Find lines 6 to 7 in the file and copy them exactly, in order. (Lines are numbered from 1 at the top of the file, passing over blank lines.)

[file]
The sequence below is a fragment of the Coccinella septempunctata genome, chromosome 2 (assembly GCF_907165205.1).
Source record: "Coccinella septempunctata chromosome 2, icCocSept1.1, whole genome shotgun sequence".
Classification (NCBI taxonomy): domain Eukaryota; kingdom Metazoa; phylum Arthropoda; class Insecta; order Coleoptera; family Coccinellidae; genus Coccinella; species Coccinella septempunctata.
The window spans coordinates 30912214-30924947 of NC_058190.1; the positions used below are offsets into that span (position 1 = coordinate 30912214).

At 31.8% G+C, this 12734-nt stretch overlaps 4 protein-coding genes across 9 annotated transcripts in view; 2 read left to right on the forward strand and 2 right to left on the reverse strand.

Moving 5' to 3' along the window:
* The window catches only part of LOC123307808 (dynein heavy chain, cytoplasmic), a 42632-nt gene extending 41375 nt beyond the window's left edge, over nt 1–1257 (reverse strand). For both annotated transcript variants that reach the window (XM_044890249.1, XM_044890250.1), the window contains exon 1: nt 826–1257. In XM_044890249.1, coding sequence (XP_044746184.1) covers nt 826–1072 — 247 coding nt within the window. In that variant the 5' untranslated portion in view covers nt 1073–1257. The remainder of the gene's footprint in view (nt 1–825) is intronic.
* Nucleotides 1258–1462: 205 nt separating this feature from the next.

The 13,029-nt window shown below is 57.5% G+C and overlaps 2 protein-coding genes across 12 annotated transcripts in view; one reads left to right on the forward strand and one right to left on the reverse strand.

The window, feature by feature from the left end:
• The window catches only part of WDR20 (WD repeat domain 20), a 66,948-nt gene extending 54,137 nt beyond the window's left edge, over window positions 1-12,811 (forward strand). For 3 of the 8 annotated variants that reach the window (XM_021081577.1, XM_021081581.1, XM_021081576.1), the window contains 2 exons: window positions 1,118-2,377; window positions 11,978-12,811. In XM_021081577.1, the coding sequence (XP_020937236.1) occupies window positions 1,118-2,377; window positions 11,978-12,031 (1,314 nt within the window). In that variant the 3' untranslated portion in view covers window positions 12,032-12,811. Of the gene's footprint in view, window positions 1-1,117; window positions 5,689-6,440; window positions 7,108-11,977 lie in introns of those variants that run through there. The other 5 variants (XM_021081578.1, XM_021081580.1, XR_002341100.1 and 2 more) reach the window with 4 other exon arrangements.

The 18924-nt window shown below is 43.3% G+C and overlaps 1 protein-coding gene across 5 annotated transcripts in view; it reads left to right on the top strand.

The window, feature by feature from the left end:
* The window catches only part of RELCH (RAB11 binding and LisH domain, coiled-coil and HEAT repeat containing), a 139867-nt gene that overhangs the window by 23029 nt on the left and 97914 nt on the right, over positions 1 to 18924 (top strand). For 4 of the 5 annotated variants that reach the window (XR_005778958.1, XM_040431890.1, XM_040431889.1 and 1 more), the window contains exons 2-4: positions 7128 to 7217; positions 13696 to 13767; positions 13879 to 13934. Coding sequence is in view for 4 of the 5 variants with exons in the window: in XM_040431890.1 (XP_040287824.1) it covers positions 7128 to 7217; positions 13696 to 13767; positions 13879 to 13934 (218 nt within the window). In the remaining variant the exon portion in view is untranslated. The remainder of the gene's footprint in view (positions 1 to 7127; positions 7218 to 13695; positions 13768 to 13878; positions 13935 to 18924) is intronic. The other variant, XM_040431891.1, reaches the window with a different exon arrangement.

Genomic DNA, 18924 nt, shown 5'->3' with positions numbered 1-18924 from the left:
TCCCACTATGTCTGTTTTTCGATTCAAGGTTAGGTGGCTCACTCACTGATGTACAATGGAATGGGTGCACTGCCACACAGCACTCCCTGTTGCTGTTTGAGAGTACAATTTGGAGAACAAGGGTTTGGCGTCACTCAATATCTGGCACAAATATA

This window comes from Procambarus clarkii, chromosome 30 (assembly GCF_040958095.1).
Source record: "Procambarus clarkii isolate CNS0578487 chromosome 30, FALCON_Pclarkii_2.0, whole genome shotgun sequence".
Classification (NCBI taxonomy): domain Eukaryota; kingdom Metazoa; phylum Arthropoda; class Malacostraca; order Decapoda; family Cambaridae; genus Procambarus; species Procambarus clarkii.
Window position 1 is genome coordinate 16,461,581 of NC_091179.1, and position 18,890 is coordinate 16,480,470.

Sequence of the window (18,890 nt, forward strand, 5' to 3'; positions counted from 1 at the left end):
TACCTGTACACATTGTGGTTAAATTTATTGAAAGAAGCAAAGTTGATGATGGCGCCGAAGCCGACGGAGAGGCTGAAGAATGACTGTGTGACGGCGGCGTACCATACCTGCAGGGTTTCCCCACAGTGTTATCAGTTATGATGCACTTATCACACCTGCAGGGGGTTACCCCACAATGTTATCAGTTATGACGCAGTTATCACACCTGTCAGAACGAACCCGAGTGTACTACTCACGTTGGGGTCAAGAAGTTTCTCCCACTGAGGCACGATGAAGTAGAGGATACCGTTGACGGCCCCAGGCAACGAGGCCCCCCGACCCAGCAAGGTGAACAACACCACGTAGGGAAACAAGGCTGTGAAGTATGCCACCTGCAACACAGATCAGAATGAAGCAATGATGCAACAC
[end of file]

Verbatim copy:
Moving 5' to 3' along the window:
* The window catches only part of LOC123307808 (dynein heavy chain, cytoplasmic), a 42632-nt gene extending 41375 nt beyond the window's left edge, over nt 1–1257 (reverse strand). For both annotated transcript variants that reach the window (XM_044890249.1, XM_044890250.1), the window contains exon 1: nt 826–1257. In XM_044890249.1, coding sequence (XP_044746184.1) covers nt 826–1072 — 247 coding nt within the window. In that variant the 5' untranslated portion in view covers nt 1073–1257. The remainder of the gene's footprint in view (nt 1–825) is intronic.